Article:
Though 95% of this blog’s posts are going to be about skepticism in science, medicine, and the natural world, I, as the author, reserve the right to talk about stuff that thrills me in sports and technology.  A couple of weeks ago, I talked about the vokul app for the iPhone 4.  If you have an iPhone 4S, you have access to Siri, a voice control system that connects with Apple’s servers and provides all kinds of assistance.  It can read texts, find stuff for you, and apparently has a great sense of humor.  What makes it different than other voice control systems is that it understands natural speech.  You don’t have to say “open up calendar.  Check 10 AM.”  You can say, “what’s going on with my schedule today?” Continue reading “Faux Siri for the iPhone–vokul and Evi”

CDC makes recommendations on the use of HPV vaccine in males

The CDC’s Advisory Committee on Immunization Practices (ACIP) recommends routine vaccination of males aged 11 or 12 years with HPV4 administered as a 3-dose series (recommendation category: A, evidence type: 2§). The vaccination series can be started beginning at age 9 years. Vaccination with HPV4 is recommended for males aged 13 through 21 years who have not been vaccinated previously or who have not completed the 3-dose series. Males aged 22 through 26 years may be vaccinated. Continue reading “CDC makes recommendations on the use of HPV vaccine in males”

The Discovery Institute opposes Indiana’s Creationist Bill

Kids love the theory of intelligent design.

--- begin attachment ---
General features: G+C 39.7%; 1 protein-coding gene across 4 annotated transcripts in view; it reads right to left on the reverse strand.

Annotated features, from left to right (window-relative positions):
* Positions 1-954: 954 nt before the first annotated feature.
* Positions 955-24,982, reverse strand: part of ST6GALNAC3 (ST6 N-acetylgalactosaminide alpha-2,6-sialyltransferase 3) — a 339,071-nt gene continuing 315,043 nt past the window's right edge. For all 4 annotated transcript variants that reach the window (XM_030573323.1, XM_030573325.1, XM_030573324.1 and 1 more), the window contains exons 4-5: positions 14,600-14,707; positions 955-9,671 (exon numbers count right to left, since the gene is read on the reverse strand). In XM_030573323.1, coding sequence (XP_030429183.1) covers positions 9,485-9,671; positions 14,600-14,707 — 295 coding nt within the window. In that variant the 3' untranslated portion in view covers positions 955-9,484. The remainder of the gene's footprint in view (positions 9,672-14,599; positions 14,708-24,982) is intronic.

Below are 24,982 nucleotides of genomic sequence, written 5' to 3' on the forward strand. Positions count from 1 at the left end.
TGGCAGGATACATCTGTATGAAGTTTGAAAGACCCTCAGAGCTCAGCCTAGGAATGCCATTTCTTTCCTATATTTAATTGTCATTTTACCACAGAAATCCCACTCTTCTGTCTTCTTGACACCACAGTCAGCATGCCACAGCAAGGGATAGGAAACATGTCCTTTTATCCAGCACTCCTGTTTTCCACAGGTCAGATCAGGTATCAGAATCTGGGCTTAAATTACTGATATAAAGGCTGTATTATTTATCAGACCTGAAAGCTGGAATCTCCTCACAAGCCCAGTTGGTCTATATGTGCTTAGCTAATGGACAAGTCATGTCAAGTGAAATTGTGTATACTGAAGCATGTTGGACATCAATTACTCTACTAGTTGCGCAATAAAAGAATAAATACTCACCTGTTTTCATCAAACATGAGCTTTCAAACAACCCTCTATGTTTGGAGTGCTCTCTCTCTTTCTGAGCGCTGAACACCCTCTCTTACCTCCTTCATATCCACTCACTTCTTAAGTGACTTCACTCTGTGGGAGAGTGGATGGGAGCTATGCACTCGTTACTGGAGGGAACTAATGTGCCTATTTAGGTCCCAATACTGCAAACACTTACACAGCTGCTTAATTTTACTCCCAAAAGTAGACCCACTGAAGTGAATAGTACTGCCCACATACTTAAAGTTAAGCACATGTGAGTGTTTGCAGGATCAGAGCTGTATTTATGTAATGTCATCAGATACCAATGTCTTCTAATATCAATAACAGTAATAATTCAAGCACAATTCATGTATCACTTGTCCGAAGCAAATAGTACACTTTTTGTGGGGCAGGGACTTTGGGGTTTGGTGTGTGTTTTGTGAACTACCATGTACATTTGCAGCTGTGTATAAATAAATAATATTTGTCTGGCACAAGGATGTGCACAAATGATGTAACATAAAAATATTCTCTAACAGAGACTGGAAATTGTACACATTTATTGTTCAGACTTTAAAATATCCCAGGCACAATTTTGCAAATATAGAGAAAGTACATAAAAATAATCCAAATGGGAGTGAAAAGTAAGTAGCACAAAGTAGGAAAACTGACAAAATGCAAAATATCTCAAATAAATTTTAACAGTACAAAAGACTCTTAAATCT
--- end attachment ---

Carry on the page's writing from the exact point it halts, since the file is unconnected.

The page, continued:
The Discovery Institute, a Seattle-based think tank that focuses on Intelligent Design, has issued a press release that “condemns passage of creationism bill by Indiana Senate as bad science and bad education.”  The irony is so thick that it’s displacing oxygen in the atmosphere, since Intelligent Design is simply a flavor of creationism that purports to be a scientific theory that proposes that evolution is controlled or directed by an intelligent designer.  They state, in the release that:

“Instead of injecting religion into biology classes, legislators should be working to promote the inclusion of more science,” said Joshua Youngkin, a law and policy analyst at Discovery Institute’s Center for Science & Culture. “There are plenty of scientific criticisms of Darwin’s theory today, and science students should be able to hear about them, not about religion.” Continue reading “The Discovery Institute opposes Indiana’s Creationist Bill”

Quoting intelligent design advocates–rampant cynicism

I had saved a website long ago that listed a bunch of quotes where Intelligent Design (ID) proponents deny any hidden creationist agendas, but rather claim they are only trying to promote good solid science in our public schools. Unfortunately, the blog is no longer online, so I couldn’t find it to link here, but you can read the saved pdf file and I can give full credit to Brian Poindexter.

Although it’s about 9 years old, I thought I would repost it to clear up any possible confusion about whether ID is really science or, as is clearly stated by ID proponents, it’s a cynical method to get creationism into US public schools. Continue reading “Quoting intelligent design advocates–rampant cynicism”

20 Million Year Old Lake Beneath Antarctica Is About to Be Uncovered–Updated

This post is an update of my previous discussion about breaching this lake.

After 20 years of drilling, Russian scientists are about to break through 4km of Antarctic ice to reach 20 million year old Lake Vostok.  Who knows what they’ll find there, but I just hope they don’t contaminate this valuable and pristine ecosystem (if anything is alive down there).  And they don’t bring back something right out of a H.P. Lovecraft novel.

From a scientific standpoint, this could be fascinating.  The water will tell us a lot about the earth’s climate 20 million years ago.  It might have life forms that are either living fossils (that is, organisms once thought extinct, but have been found).  Or it might be boring and give us nothing but water.  In science, a negative result is still a result. Continue reading “20 Million Year Old Lake Beneath Antarctica Is About to Be Uncovered–Updated”